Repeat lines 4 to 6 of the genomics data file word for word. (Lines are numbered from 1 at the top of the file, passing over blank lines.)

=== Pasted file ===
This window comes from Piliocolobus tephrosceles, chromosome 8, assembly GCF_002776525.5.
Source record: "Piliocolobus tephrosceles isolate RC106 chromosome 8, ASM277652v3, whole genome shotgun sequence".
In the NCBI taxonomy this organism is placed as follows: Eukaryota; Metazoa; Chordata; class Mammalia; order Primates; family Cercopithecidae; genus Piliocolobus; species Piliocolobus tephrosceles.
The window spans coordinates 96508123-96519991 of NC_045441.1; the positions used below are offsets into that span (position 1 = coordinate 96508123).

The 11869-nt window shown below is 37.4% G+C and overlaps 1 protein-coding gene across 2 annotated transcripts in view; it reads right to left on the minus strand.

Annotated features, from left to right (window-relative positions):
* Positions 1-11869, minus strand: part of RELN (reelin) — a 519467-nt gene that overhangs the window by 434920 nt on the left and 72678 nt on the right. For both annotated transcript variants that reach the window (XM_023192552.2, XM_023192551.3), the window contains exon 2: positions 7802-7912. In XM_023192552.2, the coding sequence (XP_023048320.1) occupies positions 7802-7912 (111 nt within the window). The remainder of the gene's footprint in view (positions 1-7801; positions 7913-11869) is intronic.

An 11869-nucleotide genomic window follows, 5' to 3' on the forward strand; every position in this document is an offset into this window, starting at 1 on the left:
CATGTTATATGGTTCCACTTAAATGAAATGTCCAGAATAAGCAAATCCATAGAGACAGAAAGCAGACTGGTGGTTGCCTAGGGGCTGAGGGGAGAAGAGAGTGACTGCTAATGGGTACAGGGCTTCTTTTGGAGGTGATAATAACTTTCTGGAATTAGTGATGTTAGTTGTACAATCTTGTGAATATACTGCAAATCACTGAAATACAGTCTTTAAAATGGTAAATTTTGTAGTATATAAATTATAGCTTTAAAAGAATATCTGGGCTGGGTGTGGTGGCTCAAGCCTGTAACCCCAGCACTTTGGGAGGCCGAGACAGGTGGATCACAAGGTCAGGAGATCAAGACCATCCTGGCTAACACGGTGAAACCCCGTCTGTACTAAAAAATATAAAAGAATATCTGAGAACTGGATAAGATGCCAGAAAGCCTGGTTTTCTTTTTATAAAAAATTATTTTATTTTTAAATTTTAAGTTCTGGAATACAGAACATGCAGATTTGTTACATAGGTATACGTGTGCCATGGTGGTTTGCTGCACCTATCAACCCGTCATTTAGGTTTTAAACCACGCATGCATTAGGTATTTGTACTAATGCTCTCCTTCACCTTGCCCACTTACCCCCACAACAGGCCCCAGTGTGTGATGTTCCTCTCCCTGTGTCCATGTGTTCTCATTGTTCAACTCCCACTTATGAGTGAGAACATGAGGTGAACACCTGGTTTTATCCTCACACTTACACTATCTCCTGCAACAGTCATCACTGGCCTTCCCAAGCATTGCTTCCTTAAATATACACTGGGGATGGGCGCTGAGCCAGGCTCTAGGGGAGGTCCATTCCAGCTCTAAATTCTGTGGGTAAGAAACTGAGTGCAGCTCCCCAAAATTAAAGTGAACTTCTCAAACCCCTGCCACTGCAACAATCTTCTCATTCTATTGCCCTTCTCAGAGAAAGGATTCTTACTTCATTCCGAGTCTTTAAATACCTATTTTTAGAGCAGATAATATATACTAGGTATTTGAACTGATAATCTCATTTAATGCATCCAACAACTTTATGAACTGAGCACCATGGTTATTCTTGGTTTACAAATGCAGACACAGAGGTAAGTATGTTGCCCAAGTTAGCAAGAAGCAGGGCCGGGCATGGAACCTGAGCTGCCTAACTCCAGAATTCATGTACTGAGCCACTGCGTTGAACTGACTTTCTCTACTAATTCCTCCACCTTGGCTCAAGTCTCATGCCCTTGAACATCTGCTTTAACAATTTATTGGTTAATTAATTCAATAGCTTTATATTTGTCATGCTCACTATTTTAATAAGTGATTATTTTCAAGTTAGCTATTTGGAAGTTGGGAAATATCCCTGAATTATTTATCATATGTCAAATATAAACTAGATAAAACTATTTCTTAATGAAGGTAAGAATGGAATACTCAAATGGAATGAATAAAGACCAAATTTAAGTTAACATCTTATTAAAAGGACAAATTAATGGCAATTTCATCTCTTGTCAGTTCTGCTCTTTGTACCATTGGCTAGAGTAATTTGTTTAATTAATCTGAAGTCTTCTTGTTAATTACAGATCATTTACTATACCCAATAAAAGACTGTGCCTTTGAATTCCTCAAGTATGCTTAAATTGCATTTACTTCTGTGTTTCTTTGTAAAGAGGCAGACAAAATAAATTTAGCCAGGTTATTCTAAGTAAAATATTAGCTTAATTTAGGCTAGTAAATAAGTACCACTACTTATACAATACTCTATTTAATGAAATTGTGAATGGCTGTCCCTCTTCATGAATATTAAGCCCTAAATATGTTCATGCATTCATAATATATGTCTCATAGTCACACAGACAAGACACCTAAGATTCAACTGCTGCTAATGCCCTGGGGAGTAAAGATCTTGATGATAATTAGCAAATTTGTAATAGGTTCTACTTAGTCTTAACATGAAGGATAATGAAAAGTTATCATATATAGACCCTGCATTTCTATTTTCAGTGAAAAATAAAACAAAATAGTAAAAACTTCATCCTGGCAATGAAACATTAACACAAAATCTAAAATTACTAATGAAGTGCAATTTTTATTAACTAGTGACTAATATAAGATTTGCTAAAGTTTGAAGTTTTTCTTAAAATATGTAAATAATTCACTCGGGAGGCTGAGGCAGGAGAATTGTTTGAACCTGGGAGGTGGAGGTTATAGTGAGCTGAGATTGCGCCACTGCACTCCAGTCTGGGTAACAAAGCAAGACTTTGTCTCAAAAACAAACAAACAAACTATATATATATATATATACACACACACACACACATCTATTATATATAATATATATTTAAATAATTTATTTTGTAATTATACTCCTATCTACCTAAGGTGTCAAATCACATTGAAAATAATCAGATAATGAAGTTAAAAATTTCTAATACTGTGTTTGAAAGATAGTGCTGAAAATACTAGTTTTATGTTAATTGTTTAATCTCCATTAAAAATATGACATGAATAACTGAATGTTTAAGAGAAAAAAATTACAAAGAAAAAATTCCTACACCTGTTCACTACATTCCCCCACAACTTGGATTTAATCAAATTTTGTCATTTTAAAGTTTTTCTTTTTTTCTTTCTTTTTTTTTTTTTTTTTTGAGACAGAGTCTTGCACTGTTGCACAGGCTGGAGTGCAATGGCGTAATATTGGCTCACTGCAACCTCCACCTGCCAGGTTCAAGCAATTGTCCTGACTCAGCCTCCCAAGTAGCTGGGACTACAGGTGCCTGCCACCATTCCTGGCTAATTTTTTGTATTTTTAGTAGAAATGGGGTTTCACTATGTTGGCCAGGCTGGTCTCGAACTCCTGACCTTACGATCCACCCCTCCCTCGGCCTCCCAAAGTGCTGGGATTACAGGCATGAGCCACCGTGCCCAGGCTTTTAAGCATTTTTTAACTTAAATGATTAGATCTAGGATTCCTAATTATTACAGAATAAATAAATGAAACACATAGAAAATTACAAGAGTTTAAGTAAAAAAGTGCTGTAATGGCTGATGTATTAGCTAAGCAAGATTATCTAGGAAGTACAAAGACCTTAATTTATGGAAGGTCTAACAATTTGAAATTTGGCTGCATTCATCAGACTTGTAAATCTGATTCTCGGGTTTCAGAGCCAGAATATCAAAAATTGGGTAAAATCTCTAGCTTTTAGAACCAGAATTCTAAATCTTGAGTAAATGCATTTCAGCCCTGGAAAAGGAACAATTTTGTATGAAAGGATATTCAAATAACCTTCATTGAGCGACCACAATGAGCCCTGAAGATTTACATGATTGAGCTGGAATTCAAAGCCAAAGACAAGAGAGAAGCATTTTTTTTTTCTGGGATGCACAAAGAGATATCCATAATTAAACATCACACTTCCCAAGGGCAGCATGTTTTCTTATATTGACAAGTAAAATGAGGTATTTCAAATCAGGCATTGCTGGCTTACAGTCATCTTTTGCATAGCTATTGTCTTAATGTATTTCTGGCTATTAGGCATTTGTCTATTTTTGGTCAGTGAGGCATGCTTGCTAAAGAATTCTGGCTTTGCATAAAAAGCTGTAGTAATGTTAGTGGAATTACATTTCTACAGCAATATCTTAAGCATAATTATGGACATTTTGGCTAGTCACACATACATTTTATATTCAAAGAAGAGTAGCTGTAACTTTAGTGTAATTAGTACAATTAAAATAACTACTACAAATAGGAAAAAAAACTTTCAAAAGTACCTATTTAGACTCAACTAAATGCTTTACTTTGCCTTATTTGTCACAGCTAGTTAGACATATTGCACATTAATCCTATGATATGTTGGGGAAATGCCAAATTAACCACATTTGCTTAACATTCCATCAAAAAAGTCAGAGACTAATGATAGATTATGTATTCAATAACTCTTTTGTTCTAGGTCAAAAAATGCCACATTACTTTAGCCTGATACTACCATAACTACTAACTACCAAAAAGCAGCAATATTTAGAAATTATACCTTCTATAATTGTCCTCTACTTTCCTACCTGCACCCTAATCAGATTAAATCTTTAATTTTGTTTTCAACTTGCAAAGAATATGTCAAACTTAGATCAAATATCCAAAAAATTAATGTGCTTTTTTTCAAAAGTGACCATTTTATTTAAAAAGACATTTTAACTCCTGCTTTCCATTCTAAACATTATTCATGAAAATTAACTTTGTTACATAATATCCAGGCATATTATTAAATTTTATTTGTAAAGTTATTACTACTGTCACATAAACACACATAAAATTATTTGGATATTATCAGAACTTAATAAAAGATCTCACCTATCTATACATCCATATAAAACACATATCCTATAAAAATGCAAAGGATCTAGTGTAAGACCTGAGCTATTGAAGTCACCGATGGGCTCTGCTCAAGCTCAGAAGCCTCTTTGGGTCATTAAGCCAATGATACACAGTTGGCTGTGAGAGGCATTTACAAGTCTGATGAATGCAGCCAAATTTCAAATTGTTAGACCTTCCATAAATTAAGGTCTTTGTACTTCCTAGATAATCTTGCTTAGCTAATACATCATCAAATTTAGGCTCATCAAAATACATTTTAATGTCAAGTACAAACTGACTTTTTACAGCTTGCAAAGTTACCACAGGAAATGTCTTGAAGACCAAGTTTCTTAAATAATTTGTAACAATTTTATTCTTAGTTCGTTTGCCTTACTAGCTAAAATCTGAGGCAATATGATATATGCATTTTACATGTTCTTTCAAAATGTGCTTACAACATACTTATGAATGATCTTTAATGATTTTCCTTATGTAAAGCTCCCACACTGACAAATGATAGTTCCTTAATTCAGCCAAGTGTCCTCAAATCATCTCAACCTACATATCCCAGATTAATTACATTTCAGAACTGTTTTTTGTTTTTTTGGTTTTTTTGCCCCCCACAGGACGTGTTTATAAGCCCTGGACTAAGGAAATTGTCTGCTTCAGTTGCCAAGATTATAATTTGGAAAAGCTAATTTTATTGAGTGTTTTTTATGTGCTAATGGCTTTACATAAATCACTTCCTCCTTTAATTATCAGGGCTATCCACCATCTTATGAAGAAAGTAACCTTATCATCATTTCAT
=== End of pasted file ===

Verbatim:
The window spans coordinates 96508123-96519991 of NC_045441.1; the positions used below are offsets into that span (position 1 = coordinate 96508123).

The 11869-nt window shown below is 37.4% G+C and overlaps 1 protein-coding gene across 2 annotated transcripts in view; it reads right to left on the minus strand.

Annotated features, from left to right (window-relative positions):